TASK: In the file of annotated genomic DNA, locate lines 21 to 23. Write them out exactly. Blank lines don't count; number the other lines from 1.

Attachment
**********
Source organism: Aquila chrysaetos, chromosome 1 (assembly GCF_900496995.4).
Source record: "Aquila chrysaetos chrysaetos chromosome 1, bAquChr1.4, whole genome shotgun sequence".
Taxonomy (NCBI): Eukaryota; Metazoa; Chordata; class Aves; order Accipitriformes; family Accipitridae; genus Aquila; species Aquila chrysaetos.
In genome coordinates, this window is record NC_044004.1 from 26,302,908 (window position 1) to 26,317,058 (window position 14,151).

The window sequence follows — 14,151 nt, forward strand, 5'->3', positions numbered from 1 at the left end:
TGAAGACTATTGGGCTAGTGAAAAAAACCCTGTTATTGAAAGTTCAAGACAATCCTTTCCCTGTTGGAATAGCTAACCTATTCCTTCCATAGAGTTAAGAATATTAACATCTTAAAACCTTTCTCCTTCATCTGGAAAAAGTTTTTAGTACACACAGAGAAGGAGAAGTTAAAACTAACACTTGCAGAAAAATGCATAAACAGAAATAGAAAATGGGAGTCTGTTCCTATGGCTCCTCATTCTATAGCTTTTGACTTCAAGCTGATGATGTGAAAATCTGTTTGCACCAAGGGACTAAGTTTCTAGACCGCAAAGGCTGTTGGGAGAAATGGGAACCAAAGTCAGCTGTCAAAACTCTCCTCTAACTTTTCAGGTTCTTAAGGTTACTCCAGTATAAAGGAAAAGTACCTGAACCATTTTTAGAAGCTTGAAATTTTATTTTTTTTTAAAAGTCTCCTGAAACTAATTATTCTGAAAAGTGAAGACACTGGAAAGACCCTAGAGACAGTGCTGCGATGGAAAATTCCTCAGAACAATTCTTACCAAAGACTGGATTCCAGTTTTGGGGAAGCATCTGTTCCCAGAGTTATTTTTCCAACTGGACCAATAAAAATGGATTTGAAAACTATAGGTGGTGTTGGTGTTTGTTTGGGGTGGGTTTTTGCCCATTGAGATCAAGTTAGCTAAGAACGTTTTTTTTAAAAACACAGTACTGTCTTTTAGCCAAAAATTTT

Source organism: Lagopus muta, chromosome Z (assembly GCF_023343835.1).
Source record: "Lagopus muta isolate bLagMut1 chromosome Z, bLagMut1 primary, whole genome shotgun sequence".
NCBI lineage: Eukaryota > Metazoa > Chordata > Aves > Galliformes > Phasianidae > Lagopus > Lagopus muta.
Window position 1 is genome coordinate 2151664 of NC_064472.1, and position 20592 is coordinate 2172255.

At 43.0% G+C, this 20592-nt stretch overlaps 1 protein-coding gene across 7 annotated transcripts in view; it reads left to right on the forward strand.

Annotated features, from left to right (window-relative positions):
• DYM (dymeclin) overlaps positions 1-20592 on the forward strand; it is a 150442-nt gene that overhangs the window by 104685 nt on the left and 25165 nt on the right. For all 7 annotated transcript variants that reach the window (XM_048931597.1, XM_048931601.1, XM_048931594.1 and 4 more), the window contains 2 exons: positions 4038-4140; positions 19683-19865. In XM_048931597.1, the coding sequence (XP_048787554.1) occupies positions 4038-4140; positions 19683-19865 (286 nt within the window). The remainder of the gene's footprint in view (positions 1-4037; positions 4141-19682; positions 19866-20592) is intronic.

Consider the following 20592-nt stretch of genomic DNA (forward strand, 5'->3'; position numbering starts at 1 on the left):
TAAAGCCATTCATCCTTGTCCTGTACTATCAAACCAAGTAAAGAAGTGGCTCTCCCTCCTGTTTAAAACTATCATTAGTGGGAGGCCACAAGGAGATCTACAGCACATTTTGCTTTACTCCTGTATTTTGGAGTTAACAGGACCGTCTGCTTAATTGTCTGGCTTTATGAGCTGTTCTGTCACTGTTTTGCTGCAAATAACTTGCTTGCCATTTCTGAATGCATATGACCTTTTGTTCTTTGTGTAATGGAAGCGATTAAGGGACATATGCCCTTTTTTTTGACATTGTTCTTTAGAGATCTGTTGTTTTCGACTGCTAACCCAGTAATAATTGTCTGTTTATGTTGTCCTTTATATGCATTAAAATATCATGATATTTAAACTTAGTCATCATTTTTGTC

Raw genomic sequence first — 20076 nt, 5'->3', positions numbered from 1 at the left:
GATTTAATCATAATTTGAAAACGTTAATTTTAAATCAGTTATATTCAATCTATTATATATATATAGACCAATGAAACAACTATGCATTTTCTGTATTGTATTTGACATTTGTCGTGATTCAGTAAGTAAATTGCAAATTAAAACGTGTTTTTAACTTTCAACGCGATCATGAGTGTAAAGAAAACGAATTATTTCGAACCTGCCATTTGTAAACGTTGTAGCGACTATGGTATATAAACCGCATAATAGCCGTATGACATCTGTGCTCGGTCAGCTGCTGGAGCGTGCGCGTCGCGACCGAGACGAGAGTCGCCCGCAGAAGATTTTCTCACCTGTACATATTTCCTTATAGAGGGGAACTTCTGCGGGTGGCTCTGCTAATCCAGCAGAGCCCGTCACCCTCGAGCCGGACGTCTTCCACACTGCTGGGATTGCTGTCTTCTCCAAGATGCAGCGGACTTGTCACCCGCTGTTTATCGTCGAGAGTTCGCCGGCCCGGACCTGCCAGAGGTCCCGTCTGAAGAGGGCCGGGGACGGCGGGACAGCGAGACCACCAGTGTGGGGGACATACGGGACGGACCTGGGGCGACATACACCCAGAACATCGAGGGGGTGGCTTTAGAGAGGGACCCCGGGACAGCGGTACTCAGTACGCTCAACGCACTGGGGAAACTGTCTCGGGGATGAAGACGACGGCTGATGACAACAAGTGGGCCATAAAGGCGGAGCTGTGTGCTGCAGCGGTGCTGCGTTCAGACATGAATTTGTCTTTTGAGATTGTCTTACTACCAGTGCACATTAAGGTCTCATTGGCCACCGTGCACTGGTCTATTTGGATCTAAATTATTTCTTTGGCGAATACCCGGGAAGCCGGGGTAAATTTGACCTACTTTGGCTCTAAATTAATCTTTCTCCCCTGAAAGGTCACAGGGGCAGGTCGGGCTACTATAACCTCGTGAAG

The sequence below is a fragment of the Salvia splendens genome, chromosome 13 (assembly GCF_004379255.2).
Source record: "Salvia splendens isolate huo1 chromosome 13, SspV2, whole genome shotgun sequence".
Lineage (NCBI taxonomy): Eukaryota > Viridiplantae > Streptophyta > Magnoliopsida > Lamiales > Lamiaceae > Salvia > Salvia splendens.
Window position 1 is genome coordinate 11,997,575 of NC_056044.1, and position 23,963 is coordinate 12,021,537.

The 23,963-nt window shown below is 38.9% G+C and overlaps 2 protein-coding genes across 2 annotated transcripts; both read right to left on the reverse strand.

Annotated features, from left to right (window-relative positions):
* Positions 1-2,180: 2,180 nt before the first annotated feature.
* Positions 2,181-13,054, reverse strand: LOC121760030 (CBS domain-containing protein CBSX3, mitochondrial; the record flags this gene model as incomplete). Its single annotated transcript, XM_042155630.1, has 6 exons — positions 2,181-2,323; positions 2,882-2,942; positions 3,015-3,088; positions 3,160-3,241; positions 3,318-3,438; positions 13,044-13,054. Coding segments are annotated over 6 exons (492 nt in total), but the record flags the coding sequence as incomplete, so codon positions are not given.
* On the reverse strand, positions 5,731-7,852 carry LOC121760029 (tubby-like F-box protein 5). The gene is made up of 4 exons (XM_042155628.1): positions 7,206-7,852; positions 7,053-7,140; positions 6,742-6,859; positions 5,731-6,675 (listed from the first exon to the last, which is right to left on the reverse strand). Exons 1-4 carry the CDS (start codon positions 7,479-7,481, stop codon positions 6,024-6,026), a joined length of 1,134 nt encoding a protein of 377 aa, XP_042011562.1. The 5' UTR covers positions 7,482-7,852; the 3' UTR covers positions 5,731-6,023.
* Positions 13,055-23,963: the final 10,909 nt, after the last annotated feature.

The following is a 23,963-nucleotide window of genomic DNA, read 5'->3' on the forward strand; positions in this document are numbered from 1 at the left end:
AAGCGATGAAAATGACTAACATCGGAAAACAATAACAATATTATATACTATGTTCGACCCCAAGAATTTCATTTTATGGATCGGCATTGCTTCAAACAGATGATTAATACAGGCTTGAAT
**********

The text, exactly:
Window position 1 is genome coordinate 11,997,575 of NC_056044.1, and position 23,963 is coordinate 12,021,537.

The 23,963-nt window shown below is 38.9% G+C and overlaps 2 protein-coding genes across 2 annotated transcripts; both read right to left on the reverse strand.

Annotated features, from left to right (window-relative positions):